The box said ready to sand in 60 minutes. I got busy painting some other area and forgot about the putty for a few hours. When I returned to the spot, it was hard as rock! I broke out my old school sanding block and tried to get the spot perfectly smooth, but it was tough to sand. It actually started to shred my sandpaper before it created any dust. Good thing I mostly got it smooth before it was dry.
For this step I did snap a photo. The yellow patches near the gutter are the epoxy putty drying. Just like the box promised, the putty did not shrink or crack while it dried. Those two capped wires are the house wires which originally powered the old fixture, probably 50 years ago.
I primed the spot, and brushed on 2 coats of super brilliant white paint. The next day I went about putting up the new light fixture.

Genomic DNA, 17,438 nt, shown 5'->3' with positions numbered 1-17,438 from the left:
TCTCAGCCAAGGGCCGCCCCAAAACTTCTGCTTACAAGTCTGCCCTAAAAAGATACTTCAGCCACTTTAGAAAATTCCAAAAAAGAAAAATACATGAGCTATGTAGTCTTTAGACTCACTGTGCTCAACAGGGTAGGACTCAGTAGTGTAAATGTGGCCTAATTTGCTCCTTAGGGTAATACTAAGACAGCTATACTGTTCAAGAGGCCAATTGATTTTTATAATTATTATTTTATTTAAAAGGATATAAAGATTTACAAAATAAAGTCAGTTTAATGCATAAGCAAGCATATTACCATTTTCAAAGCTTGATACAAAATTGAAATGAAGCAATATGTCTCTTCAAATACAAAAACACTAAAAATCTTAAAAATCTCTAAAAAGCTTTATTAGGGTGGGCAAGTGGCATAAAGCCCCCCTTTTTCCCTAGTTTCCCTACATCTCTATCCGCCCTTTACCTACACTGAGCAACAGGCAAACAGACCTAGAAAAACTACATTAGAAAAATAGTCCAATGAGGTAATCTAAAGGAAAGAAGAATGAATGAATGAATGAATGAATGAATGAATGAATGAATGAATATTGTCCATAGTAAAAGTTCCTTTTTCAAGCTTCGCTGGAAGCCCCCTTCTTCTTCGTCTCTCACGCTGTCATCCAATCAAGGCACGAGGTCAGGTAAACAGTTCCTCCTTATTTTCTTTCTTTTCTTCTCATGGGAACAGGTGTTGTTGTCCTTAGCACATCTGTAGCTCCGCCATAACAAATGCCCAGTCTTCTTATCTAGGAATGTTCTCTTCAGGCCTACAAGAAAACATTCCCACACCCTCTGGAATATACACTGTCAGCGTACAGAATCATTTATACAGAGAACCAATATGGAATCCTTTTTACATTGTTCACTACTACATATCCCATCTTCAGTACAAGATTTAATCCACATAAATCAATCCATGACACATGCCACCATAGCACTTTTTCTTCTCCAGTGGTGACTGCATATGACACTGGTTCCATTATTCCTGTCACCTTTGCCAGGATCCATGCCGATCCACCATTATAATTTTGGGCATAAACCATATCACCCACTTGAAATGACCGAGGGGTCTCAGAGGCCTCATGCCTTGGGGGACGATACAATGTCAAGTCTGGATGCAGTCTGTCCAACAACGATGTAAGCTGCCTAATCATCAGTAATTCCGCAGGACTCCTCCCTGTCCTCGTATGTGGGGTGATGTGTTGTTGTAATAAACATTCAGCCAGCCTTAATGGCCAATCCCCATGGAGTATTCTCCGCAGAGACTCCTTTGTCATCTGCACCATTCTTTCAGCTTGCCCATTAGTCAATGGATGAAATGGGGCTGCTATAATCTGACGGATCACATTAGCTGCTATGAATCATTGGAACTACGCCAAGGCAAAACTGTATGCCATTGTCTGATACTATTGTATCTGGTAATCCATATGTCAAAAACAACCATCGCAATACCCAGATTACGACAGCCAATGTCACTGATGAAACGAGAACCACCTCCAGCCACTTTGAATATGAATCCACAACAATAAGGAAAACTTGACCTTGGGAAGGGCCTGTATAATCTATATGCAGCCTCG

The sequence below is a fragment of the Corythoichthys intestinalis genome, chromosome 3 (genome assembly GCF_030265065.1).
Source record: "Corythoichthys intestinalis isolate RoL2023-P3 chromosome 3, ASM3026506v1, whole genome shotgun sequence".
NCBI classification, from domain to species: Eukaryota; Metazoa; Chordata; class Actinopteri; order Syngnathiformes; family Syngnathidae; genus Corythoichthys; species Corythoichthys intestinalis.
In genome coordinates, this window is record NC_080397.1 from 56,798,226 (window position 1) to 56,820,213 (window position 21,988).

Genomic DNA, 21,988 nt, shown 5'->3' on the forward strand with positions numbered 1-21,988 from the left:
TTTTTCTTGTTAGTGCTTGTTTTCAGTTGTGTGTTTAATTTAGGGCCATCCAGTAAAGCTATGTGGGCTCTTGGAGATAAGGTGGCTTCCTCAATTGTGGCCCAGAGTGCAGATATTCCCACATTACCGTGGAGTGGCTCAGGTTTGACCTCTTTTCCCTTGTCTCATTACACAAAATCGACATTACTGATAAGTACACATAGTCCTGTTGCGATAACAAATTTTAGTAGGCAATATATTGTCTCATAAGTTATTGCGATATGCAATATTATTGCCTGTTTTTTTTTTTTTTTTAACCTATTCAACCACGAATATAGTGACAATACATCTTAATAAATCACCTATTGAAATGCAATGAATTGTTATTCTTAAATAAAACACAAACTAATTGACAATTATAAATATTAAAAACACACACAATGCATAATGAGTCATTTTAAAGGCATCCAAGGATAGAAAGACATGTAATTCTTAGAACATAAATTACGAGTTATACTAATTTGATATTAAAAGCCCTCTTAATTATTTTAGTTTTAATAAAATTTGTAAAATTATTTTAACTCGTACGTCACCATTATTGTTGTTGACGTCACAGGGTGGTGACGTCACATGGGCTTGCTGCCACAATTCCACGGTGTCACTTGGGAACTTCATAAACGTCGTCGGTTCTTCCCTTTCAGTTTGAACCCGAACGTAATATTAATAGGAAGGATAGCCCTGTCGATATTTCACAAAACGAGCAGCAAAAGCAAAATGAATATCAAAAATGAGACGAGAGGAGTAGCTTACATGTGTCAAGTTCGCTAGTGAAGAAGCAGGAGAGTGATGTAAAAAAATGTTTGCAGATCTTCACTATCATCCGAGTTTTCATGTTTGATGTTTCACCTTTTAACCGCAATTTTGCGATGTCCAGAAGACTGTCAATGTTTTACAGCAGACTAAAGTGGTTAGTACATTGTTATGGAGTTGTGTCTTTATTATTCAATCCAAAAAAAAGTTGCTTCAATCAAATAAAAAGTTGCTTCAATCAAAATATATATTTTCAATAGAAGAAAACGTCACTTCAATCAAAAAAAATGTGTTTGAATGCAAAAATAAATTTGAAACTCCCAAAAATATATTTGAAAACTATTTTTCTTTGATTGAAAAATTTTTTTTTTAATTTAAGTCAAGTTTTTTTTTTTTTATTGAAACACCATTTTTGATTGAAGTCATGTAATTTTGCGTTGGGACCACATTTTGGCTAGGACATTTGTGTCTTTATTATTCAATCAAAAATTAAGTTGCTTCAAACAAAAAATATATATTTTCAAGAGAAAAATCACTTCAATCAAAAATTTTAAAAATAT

This is the light fixture we chose from the home store. I wanted something white to blend in with the white trim board, but something fairly petit looking. Security floodlights often look huge and alien in shape with their multi-directional cone heads. I liked this one because it felt simple and compact, but would still be powerful enough to light the small space between the house and garage. It’s 150 watts and an Energy Star Qualified product; it’s motion sensor doesn’t turn the light on during the daylight hours.